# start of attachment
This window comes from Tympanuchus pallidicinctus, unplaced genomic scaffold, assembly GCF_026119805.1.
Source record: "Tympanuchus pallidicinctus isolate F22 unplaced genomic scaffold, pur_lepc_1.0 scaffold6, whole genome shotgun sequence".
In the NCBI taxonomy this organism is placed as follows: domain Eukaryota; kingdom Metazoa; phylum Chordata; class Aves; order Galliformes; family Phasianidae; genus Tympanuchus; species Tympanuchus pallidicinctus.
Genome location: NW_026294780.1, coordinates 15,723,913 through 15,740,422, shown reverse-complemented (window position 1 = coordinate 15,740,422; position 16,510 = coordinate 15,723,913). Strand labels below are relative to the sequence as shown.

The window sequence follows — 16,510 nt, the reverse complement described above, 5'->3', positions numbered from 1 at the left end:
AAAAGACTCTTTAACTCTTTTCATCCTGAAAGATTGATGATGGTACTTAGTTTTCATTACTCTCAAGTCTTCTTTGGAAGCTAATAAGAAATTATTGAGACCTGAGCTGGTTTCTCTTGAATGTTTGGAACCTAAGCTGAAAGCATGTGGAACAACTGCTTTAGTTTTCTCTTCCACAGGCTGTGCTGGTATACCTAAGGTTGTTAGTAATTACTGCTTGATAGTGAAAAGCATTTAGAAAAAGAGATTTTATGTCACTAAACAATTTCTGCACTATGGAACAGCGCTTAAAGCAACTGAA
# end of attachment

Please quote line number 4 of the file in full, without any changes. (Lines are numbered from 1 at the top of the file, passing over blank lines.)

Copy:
Genome location: NW_026294780.1, coordinates 15,723,913 through 15,740,422, shown reverse-complemented (window position 1 = coordinate 15,740,422; position 16,510 = coordinate 15,723,913). Strand labels below are relative to the sequence as shown.